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Science and Art: The Use of Analytical Chemistry at the National Gallery

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Dr David Peggie presents 'Science and Art: The Use of Analytical Chemistry'

This presentation will explore how analytical chemistry is used to gain a better understanding of the materials and techniques used by a diverse range of artists, from Botticelli to Van Gogh.

The Scientific Department at the National Gallery, London, has recently purchased a scanning X-Ray Fluorescence (XRF) instrument which can produce 'elemental maps' of paintings in the collection. These maps, when combined with additional information obtained from analysis of micro samples, have proven extremely useful when studying how artists created their works and when undertaking conservation treatments.

The results from some recent projects will illustrate the importance of relating information from both invasive and non-invasive techniques while highlighting some surprising discoveries.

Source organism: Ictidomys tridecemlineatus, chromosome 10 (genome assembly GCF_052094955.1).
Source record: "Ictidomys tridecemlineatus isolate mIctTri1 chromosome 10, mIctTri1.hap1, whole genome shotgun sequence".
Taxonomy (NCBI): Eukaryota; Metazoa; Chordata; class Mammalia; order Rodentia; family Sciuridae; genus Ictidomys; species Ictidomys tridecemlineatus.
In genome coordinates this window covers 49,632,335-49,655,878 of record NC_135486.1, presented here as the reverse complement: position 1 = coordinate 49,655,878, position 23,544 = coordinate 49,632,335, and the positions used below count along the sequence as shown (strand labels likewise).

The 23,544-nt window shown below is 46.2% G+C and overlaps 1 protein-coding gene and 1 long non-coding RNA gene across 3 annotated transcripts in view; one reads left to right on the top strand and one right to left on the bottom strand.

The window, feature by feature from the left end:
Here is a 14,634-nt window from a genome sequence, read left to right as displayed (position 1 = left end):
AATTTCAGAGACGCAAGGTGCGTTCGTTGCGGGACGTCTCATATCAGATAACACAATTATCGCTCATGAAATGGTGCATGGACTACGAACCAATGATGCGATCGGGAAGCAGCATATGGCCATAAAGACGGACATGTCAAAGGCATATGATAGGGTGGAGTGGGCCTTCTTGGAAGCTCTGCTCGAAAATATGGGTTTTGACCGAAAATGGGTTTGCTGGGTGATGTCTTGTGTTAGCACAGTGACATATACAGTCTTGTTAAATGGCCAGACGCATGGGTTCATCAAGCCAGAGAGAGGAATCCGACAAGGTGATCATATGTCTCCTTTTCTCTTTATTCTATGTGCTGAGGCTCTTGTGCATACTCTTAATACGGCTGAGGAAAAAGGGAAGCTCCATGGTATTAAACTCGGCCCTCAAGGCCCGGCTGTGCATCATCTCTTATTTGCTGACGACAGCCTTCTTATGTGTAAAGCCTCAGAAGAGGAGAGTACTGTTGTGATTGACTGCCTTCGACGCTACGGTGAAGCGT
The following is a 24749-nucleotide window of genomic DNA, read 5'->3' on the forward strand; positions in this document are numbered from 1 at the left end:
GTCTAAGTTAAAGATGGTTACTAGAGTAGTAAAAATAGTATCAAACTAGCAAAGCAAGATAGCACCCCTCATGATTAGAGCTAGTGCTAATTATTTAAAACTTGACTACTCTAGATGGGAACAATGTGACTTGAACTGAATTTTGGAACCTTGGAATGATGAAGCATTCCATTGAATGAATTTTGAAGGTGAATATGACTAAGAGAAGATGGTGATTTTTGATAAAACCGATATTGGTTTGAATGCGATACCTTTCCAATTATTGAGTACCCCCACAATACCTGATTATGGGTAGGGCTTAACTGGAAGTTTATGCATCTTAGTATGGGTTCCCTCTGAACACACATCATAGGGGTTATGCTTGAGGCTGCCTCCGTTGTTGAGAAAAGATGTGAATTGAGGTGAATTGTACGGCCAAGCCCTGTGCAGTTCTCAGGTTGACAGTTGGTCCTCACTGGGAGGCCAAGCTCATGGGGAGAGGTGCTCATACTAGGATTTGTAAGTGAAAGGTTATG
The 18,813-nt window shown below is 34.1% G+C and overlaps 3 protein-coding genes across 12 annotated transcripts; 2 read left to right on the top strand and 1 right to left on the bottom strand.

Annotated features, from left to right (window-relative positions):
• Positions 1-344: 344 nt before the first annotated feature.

Dr Peggie is a senior scientist working at the National Gallery, London. He obtained a Masters degree (Chemistry) (2002) followed by a PhD (2006) at The University of Edinburgh for research into the identification of dyes on historical textiles (in collaboration with the National Museums of Scotland).

His main research interests include natural product analysis (oils, varnishes, dyestuffs) and the investigation of their deterioration mechanisms. 

Wednesday, 11 March 2020

AE.1.01 Stratford Campus

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